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Utah Style and Design

Trad with a Twist: Refresh Your Fabrics with Updated Classics

May 30, 2017

Your first official act of spring: Refresh your fabrics. Designer Jason Wilde chooses seven updated classics and offers insight on what makes them new for today’s décor.

“We’re seeing a more traditional direction in design,” says Jason Wilde, principal of Harman Wilde Interior Design in SLC. But, he insists, this doesn’t mean stuffy, stiff or staid. “It’s comfortable, clean and authentic.” No more artificial stage-set interiors—no more exaggerated chevrons, heavy industrial elements or stark white-on-white décors. “Today’s look is like going home,” he says. “It feels comfortable and safe.” Boring? Not a chance. For proof, he offers seven reimagined classic fabrics and tips on what makes them perfect for the fresh new look of today’s traditional home.


1.
Houndstooth

“The exaggerated scale and bold coloration turns this menswear staple on its end,” says Wilde. “I’d definitely use it for draperies, and it would make amazing bedding.”

Echapee´ by Etamine

2. Chintz

“More contemporary colors like this acid green make chintz look new and fresh,” says Wilde. “When it comes to chintz, more sheen is more modern. And today, florals are bigger.”

Elizabeth by Schumacher

3. Plaid

A rift of plaid, this has a hand-drawn feel perfect for a light cotton, not a heavy wool. “It’s windowpane instead of Prince of Wales plaid,” Wilde says. “That makes it feel fresh, as do its colors.”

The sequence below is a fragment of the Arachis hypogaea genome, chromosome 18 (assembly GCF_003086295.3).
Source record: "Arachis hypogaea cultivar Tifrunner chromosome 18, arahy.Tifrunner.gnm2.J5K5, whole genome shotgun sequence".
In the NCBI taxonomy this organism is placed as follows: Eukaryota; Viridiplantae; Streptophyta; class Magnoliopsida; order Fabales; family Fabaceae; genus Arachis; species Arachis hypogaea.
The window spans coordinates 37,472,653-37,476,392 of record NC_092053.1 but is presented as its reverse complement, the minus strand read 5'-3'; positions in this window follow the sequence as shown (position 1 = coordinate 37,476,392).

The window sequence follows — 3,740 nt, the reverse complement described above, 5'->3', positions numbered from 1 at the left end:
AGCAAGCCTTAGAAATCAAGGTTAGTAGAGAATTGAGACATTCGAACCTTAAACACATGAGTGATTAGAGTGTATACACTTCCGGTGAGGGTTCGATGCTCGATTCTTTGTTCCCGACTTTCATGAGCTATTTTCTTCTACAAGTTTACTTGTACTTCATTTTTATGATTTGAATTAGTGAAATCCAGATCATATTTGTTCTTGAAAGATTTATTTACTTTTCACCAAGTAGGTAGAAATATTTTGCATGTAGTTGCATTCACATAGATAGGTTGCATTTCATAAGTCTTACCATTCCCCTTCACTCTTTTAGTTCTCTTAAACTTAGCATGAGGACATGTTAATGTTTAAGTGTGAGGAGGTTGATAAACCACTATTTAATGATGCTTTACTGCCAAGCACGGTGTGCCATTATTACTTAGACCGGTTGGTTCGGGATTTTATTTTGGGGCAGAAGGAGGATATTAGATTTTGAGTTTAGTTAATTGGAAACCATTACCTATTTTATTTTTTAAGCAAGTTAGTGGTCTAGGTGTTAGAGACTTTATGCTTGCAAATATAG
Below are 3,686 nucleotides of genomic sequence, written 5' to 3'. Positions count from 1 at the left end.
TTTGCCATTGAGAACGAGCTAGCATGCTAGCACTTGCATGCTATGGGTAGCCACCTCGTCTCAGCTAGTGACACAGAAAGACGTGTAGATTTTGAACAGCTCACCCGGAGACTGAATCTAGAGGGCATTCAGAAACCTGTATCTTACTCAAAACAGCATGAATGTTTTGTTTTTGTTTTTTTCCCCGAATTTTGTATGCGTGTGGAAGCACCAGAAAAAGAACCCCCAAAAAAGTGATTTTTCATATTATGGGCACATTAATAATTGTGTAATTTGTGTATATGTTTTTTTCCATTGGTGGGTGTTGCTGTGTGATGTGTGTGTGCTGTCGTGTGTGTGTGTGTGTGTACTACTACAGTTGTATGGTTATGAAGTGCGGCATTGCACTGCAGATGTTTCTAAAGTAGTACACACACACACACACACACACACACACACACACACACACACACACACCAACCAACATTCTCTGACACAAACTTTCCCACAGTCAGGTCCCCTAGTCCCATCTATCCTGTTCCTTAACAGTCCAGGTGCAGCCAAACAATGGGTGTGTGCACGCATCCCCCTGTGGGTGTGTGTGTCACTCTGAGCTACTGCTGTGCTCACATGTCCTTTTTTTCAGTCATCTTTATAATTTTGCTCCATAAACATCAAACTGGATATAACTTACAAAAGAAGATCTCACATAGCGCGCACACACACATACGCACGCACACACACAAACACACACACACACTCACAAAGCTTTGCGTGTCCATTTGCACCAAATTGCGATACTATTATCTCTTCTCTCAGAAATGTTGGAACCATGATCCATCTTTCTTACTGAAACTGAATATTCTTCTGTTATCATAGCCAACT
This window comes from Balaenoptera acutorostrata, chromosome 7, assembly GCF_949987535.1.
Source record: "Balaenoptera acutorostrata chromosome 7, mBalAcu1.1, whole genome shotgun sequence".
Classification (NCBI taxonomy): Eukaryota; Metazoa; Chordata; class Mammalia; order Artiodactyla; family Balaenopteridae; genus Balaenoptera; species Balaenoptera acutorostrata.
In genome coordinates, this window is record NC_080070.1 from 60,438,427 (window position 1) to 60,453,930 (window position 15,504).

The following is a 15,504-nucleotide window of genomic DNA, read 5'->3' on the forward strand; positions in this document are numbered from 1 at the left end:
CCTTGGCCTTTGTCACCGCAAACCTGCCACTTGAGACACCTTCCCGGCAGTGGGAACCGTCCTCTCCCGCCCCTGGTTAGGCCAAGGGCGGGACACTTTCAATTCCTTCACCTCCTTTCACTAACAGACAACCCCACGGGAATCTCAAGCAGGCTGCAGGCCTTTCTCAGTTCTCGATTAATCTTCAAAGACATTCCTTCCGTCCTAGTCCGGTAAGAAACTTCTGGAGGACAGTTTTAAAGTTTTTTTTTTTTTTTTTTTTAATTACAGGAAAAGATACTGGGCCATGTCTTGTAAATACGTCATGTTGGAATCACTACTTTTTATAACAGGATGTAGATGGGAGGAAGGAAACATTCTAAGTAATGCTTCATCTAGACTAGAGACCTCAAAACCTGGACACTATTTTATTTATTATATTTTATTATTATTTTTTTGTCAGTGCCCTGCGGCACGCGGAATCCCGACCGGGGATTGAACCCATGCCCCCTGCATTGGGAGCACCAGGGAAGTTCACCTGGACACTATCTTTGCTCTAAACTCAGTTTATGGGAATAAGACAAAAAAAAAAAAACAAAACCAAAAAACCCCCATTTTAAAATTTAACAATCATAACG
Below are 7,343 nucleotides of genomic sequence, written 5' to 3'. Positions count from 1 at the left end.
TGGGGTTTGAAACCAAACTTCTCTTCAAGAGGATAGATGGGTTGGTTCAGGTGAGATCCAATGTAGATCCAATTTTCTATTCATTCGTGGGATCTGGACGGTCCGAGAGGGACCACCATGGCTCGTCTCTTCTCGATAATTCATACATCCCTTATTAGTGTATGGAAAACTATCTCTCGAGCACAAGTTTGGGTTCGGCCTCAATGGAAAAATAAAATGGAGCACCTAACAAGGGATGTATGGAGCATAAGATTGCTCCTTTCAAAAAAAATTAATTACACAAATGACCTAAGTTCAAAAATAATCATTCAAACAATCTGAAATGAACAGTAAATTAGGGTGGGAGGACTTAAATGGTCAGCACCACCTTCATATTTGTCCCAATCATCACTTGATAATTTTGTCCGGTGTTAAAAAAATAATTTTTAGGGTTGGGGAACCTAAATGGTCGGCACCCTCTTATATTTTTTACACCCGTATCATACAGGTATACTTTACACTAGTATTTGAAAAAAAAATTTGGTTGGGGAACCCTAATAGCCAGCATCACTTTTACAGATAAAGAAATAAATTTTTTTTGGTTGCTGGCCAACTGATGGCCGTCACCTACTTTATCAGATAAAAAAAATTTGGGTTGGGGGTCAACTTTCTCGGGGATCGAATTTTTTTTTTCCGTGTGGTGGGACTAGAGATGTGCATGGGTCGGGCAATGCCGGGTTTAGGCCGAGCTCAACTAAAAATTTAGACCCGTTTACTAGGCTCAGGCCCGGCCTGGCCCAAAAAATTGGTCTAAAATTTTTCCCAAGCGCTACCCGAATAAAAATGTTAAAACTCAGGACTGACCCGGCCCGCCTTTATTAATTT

Lucas Check by Frederick Mason

4. Stripes

“Awning stripes are so expected, but a pinstripe is fresh and new,” Wilde explains. Crisply colored, this outdoor fabric is perfect for indoor use as well.

Stitch by Link Outdoor

5. Herringbone

First, it’s not chevron. It’s herringbone, Wilde emphatically points out. “It’s also embroidered and a natural for Mid-century to old-money Palm Beach.”

Tropical by No.9 Thompson

6. Lattice

“A relaxed textile and soft colors put a more casual spin on the classic trellis pattern,” says Wilde, who likes this renewed fabric for upholstering cushions, chairs or even a sofa. 

Parquet by Galbraith & Paul

7. Stripe of Birds

“Normally seen on chintz and among exploding floral patterns, birds look new on this fabric,” Wilde says. This pattern-type lets you add a trendy theme or motif to your décor without over-committing or breaking the bank, he adds. “This would be perfect for a custom kidney pillow.”

Birdsong by Chivasso

See more inside the Spring 2017 issue.

Utah Style & Design

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